Mother load

J Devika | Updated on October 19, 2018 Published on October 19, 2018

Keep calm and carry on: The trauma one may suffer upon the entry into motherhood is usually hushed up and either trivialised or mocked when expressed   -  H VIBHU

Unlike other stages of life, motherhood has become a state into which all women who give birth are expected to enter — and never leave

Despite decades of careful research that reveals motherhood to be a social construct, despite many accounts of the experience of motherhood that reflect closely on its pains and pleasures, powers and powerlessness, the litanies to the glories of motherhood continue to echo around the world. The rightward shift of politics globally has made this more acute, but one wonders if they had ever declined in the first place. Motherhood has been held up as an essential, unchanging fulcrum upon which society turns, and the argument has been that if essential maternal nature does not exist, it is necessary to create it. In India, the agency that social and community reformers of the 19th and 20th centuries conferred on women was more often than not pivoted on motherhood and its putative capacity for infinite giving. Early feminists, such as the Malayali author Lalitambika Antarjanam, sought to reimagine the very order of gender from the maternal vantage point. Development discourse reinforces it, for entirely different reasons.

No wonder, motherhood has become a permanent state into which women who give birth are expected to enter — and never leave. There is no prospect of growing out of or beyond motherhood; one can perhaps extend it to the community through public altruism, but never exit it unscathed. This is quite unlike other stages in life — say, childhood, teenage, even wifehood.

The trauma one may suffer in the entry into motherhood is usually hushed up, and either trivialised or mocked when expressed. The woman’s body, it seems, is for motherhood and nothing else. I remember how as a young woman of 24, I burst into tears at the shock of seeing my belly looking like a dirty, crumpled cheap plastic bag after a Caesarean section, and was promptly chided for worrying about how my body looked. Why did she sew me up so clumsily, I cried. How does it matter, countered the nurse, you are a mother now, and mothers should not care how they look. Luckily for me, breastfeeding was an immensely pleasurable experience; and I have always enjoyed being with children. Even though some women may be fortunate to experience such pleasures, being the mother of young children is generally a state of deep disempowerment.

In the matrilineal tradition that was once common in Kerala, mothers, however young, were primarily authority figures and not merely founts of affection. Therefore motherhood was indeed a path towards recognition and power within family and community. It appears to have changed in present-day Kerala. On the one hand, among the poor and the lower middle-classes, the responsibilities borne by mothers have increased dramatically. Mothers now bear the burden of helping their children up the ladder of higher education and even raising dowries for their daughters’ marriages. Childhood is extended now, and mothers continue to labour over their children sometimes well into their 20s. For many women, this is the slim lifeline they hold on to for fear of the social isolation that looms ahead as they turn senior.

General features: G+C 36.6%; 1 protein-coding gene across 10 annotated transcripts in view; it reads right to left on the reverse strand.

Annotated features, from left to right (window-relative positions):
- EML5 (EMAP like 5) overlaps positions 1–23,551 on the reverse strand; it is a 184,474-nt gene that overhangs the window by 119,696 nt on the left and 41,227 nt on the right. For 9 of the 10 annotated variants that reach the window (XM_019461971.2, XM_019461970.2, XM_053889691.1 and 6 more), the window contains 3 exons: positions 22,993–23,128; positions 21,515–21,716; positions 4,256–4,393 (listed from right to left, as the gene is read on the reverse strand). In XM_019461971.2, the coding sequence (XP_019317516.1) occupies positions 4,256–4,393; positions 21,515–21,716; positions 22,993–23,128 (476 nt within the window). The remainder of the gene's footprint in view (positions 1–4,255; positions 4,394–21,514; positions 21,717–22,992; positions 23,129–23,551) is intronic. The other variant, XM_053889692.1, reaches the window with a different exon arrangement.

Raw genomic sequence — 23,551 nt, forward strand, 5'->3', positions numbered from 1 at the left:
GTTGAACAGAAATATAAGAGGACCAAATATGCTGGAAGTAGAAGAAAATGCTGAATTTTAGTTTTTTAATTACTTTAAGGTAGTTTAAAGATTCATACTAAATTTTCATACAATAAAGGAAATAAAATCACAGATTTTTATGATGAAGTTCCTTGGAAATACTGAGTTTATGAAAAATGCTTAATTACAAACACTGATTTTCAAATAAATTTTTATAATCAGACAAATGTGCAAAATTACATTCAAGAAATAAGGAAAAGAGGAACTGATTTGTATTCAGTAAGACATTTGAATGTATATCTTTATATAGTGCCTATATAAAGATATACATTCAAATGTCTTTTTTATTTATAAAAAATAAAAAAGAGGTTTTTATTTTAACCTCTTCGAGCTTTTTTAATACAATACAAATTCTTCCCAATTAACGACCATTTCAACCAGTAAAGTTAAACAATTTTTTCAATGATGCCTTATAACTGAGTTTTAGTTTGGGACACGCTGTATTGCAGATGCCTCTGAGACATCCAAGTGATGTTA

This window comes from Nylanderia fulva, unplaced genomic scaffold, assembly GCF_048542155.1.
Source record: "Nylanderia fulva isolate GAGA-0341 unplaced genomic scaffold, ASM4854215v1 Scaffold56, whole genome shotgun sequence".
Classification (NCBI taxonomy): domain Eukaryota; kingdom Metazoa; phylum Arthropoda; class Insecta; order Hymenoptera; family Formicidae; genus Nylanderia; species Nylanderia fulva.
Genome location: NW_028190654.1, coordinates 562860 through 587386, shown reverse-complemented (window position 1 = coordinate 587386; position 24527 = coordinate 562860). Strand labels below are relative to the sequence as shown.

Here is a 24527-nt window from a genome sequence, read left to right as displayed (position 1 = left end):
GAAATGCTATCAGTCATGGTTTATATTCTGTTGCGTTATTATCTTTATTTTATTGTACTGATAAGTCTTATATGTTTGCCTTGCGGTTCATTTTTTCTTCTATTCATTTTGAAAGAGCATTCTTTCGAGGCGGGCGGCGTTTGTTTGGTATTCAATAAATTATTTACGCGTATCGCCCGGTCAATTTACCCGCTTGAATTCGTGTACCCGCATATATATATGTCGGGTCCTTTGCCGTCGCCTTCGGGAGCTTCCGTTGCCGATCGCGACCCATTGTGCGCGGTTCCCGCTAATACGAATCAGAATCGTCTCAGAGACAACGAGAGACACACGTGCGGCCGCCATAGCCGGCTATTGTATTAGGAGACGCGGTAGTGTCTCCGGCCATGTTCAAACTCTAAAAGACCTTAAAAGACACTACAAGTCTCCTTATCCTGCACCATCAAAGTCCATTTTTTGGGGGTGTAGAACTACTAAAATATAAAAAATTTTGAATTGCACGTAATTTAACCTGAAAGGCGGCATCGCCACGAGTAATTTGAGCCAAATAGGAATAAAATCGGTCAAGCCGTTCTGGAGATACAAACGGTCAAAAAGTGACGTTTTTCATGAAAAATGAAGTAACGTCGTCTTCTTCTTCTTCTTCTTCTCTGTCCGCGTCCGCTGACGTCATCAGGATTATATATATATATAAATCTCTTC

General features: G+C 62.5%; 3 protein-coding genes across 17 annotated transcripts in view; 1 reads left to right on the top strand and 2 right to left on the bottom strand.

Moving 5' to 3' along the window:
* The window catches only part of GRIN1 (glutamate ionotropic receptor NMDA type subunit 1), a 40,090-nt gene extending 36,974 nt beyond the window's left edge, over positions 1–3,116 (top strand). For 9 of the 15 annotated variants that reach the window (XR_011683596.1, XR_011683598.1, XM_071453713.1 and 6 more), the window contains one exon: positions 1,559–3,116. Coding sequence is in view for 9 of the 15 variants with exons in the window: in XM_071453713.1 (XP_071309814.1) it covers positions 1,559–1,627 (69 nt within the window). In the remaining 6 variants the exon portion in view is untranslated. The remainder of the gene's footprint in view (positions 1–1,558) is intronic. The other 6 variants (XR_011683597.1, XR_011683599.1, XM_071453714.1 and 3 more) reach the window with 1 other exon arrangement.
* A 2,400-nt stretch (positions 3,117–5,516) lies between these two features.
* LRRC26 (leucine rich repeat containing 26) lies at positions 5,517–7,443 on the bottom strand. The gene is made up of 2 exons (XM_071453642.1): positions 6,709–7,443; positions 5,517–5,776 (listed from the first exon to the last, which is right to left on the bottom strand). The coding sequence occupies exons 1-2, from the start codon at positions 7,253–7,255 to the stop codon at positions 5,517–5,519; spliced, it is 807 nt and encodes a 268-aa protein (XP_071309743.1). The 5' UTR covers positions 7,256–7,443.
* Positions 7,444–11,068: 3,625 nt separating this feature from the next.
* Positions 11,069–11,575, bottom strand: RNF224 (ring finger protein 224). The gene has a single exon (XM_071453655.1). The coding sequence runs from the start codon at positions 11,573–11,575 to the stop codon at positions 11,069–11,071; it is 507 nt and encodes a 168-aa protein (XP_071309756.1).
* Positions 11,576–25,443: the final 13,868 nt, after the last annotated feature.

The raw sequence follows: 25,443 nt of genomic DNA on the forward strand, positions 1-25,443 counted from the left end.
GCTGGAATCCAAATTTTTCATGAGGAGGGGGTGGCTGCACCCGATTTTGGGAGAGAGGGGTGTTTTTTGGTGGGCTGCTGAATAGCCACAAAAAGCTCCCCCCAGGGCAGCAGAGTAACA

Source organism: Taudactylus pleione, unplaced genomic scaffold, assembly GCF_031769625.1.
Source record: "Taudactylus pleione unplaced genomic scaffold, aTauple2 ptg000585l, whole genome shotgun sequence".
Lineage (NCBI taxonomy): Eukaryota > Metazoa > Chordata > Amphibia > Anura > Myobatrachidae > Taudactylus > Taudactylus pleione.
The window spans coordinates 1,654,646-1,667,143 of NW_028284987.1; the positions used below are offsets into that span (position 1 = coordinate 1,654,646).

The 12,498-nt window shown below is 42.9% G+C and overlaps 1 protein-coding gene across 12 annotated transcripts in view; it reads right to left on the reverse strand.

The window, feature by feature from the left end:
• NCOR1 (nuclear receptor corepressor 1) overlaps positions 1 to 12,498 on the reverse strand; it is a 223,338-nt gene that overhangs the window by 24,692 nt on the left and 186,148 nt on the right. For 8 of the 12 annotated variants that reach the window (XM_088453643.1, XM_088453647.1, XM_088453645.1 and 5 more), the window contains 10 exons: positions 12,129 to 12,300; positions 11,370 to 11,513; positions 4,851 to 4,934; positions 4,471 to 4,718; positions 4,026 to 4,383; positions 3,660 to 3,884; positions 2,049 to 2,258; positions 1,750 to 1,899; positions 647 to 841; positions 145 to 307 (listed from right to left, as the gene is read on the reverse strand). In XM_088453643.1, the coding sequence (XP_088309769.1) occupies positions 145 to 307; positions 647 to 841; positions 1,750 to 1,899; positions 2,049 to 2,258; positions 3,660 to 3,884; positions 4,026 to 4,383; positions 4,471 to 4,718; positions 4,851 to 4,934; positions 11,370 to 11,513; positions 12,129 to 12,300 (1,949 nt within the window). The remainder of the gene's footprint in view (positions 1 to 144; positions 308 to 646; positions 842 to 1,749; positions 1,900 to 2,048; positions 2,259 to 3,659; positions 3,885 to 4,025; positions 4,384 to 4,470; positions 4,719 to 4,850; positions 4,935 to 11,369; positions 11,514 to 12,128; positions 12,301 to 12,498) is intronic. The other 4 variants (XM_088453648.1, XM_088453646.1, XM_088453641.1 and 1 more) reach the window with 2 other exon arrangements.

On the other, greater individuation of the young means that young adults tend to resist, or at least resent, their parents trying to hold on to domestic routines and hierarchies (and a significant number of Malayali families are single-parent families in women-led households). Mothers bear the larger brunt of this — men in Kerala live between homosocial public spaces and the heterosexual domestic, and their spaces of intimacy were never necessarily in the domestic. For mothers, this often means the loss of both intimacy and power, even as the emotional labour they perform and the mental load of domestic responsibility they bear remain unchanged. Often, these mothers seek out spaces where the mother-child intimacy may still be available.

Unfortunately, even empathetic children — including feminist daughters — have little perception of the mental burden their mothers carry, or are rarely mindful of how their mothers perceive the domestic spaces they have fostered. I have seen adult children treat their mothers’ home as just a place to use, with no obligation to share their mothers’ responsibilities, while remaining acutely alert to any breach of boundaries that mothers may attempt.




It is true that mothers do bid for power; but that does not justify indifference to the toll that motherhood takes. It is also true that the caring labour that mothers perform today in Kerala is deeply implicated in the dynamics of migration-led globalisation and capitalism. Yet mothers suffer as faceless instruments of this deeply patriarchal process. Ultimately, power in intimate spaces is highly mobile and ambiguous. Not just feminist theory, but feminist practice needs to be alive to this.

J Devika is a historian and critic based in Thiruvananthapuram

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Published on October 19, 2018
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